The News Courier in Athens, Alabama

January 14, 2013

Hospital CEO Powers touts local businesses

By Kim West

ATHENS — Kelli Powers is a major proponent of supporting local business, whether it’s a service station, clothing store or the emergency room at Athens-Limestone Hospital.

“It is so important to keep things locally, and I strive every day to tell people that if you can use Athens-Limestone Hospital, please use it,” said Powers, the hospital’s CEO since March 2010. “I buy my groceries locally and I buy all the clothes I can locally. I do everything I can, and I will drive here to get gas if I’m in Madison just keep the money local.

“And that’s really what it’s about in supporting our local hospital. That is our vision, for everybody to choose us. We also have a mission to provide quality health care to improve the health of those that we serve, and we do a lot in the community with health fairs, education and things like that.”

Powers gave a 30-minute presentation about the not-for-profit hospital during an Athens Rotary Club meeting at Athens State University on Friday.

ALH participates in a management agreement with Huntsville Hospital, which runs Madison Hospital, owns Decatur General Hospital and Parkway Medical Center.

“We’ve been affiliated with Huntsville Hospital since 2007, and they don’t own us,” she said. “I report to their CEO and the board. I think it’s a great thing because we can either be with them or without them, and so right now I think we have the best of both worlds. If I need them, they are there but they’re not over here all the time telling us everything we have to do.”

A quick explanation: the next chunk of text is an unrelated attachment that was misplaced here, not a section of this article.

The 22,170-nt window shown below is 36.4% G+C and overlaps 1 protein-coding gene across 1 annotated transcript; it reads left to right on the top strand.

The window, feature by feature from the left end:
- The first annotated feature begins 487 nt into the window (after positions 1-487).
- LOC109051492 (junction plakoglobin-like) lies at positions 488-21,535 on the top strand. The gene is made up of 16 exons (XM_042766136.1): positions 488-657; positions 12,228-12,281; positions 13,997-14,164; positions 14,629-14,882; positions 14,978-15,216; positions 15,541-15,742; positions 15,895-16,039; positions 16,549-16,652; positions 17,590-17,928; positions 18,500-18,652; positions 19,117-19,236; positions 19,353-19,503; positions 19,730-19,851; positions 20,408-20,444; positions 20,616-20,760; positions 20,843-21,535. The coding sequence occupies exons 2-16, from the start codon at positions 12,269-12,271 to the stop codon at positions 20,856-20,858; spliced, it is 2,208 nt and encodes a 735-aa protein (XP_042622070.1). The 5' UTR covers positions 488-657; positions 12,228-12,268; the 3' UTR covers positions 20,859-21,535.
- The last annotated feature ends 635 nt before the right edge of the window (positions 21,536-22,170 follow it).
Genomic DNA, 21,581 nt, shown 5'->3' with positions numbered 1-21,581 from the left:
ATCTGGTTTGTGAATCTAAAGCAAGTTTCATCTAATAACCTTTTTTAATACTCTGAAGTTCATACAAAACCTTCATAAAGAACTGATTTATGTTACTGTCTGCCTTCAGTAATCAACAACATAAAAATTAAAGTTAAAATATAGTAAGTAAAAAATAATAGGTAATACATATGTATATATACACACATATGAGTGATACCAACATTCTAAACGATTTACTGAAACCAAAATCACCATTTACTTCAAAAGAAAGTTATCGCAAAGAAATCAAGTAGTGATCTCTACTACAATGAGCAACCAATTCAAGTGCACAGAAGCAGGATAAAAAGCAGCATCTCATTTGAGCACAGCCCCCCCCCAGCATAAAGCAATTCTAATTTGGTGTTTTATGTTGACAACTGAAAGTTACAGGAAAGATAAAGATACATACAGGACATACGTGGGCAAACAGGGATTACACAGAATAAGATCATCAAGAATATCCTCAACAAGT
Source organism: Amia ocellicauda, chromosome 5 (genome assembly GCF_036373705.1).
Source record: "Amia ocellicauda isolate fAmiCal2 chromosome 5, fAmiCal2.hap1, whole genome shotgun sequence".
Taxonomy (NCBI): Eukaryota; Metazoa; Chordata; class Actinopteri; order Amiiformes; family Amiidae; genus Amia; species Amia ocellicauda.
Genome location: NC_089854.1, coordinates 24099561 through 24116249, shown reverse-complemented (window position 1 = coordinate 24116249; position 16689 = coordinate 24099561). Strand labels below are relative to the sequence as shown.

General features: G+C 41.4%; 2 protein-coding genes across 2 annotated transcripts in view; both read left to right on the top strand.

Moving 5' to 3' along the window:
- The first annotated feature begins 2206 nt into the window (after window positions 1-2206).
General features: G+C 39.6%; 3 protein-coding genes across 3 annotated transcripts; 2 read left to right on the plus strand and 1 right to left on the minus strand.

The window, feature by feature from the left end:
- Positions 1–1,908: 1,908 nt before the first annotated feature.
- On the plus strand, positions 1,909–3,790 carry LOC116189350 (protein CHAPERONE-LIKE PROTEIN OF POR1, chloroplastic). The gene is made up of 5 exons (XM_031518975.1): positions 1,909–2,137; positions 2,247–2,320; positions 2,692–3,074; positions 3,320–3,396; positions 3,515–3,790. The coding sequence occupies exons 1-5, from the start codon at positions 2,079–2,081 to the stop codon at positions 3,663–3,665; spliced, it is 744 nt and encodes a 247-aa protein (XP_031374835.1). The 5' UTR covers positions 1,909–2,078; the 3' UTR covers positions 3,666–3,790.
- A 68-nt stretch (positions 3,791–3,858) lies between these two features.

Powers said comparing the two hospitals is tricky because of the major difference in size. Huntsville Hospital is an 881-bed hospital that dates back to 1895, while Athens-Limestone is a 101-bed facility that opened in 1951.

“Currently we staff every day for 72 patients, and we have the ability to handle 101 patients,” Powers said. “Last week we had 80 and with the flu season we are getting closer and closer to 101. Being a small hospital is much different than being a big hospital like they are.

“They had 783 patients in their hospital this week — trying to deal with 783 patients as opposed to 80 patients is just so different … we just learn a lot from each other.”